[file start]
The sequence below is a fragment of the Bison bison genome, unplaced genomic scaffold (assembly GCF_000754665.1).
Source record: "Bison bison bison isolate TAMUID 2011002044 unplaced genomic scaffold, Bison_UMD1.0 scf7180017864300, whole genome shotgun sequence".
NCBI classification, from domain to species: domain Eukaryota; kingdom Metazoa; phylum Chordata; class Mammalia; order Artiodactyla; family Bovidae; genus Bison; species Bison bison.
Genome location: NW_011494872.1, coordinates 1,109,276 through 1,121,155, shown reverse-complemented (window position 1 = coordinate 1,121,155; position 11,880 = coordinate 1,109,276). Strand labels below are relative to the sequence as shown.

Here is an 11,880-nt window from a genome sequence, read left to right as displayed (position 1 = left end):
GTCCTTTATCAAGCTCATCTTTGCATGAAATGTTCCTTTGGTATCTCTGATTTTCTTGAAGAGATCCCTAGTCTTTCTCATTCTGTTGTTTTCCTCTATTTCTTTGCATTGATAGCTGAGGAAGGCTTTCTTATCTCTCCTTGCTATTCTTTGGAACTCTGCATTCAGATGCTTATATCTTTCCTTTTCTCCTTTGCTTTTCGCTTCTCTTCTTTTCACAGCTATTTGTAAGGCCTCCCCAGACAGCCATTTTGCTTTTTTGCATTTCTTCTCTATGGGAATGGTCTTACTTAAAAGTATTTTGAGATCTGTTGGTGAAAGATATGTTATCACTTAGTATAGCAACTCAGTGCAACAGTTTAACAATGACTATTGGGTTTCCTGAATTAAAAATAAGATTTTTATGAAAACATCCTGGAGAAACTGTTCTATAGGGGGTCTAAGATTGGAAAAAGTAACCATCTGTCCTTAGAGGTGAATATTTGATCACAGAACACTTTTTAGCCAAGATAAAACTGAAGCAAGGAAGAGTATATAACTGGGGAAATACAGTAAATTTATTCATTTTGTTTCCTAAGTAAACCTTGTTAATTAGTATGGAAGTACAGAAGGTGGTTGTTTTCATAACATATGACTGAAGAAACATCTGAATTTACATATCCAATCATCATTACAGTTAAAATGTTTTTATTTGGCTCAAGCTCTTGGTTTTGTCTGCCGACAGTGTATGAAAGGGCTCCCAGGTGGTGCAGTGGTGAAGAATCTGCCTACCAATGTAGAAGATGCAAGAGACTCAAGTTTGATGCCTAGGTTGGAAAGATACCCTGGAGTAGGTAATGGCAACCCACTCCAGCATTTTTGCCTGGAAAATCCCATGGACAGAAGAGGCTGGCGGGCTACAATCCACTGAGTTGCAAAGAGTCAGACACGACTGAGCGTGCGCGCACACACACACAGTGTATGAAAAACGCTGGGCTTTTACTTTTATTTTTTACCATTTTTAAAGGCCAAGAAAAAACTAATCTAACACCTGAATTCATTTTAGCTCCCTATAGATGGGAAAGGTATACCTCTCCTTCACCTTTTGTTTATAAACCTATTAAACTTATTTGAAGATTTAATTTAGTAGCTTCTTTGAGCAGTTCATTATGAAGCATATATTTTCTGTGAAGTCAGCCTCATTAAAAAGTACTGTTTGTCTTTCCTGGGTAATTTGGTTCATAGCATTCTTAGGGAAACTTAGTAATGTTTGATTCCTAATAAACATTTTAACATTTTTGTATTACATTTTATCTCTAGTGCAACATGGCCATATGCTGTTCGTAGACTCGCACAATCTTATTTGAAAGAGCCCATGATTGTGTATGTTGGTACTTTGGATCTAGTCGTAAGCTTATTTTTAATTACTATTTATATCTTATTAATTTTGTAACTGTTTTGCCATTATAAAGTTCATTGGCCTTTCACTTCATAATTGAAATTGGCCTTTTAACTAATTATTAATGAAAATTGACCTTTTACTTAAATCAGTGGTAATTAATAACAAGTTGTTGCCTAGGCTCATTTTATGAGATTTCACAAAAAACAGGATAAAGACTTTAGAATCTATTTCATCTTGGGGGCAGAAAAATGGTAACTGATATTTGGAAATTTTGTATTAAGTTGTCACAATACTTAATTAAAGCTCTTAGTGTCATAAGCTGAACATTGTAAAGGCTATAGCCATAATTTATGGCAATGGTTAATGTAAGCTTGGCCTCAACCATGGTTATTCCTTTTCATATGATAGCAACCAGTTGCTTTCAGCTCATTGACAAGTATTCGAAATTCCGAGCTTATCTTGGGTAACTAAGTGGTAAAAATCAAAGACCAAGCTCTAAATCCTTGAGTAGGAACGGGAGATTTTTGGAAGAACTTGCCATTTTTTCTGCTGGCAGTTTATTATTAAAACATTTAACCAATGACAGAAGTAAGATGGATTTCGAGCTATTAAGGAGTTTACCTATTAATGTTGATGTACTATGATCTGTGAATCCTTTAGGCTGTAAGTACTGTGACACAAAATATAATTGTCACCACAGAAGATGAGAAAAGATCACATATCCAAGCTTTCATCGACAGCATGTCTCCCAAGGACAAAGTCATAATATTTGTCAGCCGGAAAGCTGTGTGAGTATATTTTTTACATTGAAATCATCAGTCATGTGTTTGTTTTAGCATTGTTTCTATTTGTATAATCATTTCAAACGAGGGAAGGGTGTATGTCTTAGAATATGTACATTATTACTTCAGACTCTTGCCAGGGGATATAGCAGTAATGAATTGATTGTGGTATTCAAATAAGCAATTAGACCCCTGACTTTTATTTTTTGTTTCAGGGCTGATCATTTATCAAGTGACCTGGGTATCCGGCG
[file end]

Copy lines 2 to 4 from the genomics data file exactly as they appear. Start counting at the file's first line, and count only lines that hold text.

Source record: "Bison bison bison isolate TAMUID 2011002044 unplaced genomic scaffold, Bison_UMD1.0 scf7180017864300, whole genome shotgun sequence".
NCBI classification, from domain to species: domain Eukaryota; kingdom Metazoa; phylum Chordata; class Mammalia; order Artiodactyla; family Bovidae; genus Bison; species Bison bison.
Genome location: NW_011494872.1, coordinates 1,109,276 through 1,121,155, shown reverse-complemented (window position 1 = coordinate 1,121,155; position 11,880 = coordinate 1,109,276). Strand labels below are relative to the sequence as shown.